Dad 101: Baby talk

A quick guide on when your child will start talking. 

Personally, I think the moment kids start talking is the moment they start to get interesting, but that might just be me. 

Yes, babies and toddlers are cute, but playing charades with another human being for a year can get a little frustrating I find!

I love it when kids talk, it’s when you can really start to find out who they are and that first time they say your name, well, expect to get a goose bump or two.

What to expect

First six months

Don’t expect much at all. This is when your baby is listening intently, but what is coming out is a series of burps, gurgles and clicks. You may have more chance of understanding R2-D2 than you do a baby at this age . 

Six to 12 months

Your baby is sounding things out. They usually start to respond to hearing their own name and recognise their native language by about 7 months. They might say things like ‘mama’ and ‘dada’, but don’t get too excited, they can’t really connect those words to you guys yet until they are about 12 months. 

12 to 18 months

Around this time you could start to hear baby’s first words, usually something simple – like ‘NO!’. By the end of this time you might find your child can understand what you are saying (even if they don’t always obey!). 

18 to 24 months

The words are usually  coming on fast now. By 18 months some little ones can say 10 or more simple words and by two years, they might also join words together in short sentences, possibly to give you orders like ‘more food’ or ‘carry me’. And from then on you probably won’t be wondering when they will talk but will they ever stop?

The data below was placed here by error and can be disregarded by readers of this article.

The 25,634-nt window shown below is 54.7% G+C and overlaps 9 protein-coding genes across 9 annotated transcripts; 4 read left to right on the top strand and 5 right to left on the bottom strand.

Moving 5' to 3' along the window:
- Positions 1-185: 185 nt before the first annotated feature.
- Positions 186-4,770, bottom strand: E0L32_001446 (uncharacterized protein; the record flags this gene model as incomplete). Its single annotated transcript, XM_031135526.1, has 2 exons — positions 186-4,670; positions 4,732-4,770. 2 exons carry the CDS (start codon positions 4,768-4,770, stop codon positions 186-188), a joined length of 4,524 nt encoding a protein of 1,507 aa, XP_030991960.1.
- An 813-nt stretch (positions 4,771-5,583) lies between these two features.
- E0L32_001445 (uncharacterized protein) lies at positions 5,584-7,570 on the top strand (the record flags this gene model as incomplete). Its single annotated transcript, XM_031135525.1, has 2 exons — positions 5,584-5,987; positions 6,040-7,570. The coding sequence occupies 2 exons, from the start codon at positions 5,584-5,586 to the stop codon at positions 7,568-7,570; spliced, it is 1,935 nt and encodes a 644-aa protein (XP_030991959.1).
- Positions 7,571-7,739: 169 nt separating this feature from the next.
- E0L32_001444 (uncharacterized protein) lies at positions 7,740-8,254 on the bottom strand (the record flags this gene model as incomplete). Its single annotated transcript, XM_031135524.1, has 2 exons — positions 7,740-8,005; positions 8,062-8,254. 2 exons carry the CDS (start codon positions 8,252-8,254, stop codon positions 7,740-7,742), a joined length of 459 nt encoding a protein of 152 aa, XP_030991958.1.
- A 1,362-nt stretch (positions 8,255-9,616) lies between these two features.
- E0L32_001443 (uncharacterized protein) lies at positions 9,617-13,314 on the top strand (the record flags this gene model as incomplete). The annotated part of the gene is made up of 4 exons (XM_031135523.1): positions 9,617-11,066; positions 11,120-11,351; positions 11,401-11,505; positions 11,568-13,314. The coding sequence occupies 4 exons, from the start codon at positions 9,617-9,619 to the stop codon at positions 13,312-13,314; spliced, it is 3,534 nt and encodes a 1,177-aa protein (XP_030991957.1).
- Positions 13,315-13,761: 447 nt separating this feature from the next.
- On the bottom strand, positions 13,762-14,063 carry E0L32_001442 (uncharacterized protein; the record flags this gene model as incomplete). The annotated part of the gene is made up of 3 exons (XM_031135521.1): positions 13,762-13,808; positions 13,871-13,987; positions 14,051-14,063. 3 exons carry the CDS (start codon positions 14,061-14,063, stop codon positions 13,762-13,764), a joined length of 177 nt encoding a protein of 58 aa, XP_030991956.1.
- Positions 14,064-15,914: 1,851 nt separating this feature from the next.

There are a few things you can do to encourage your little one to talk up a storm.
little girl talking on phone

Take the pressure off 

Everyone wants their kid’s first word to be memorable, maybe even earth-shattering. Come on, you have been waiting for this moment for over a year! But no matter how many times you say ‘Dada’ and point at yourself, first words can be a random exercise. 

Our firstborn’s first word was ‘ball’. Actually, it could have been ‘bull’ or ‘bell’ or even ‘bill’, but there was a ball nearby when he said it so we went with ‘ball’. 

Our second child? Who knows? Once you have multiple children these milestones tend to get a bit blurred. But Number Two ended up speaking just fine, which is true of most toddlers, so don’t stress too much.

Don’t dumb down your language 

You need to use the right words for things. It might be cute when your baby says ‘ding’ instead of ‘drink’ but if you start doing it too your kid may take longer to use the right words for things. That said, you should slow things down, talking too fast can confuse your kids, but you don’t have to talk to them like they are stupid either.

Interact often

Kids learn by listening to your voice, a bit like a real life version of Siri. The more you talk to them and encourage them to talk the sooner they will have the confidence to use their words and the ability to understand yours.

Also, try not to use baby talk when talking to adults. Annoying. But it can happen when you have been talking to tiny people who are wearing  nappies all day.
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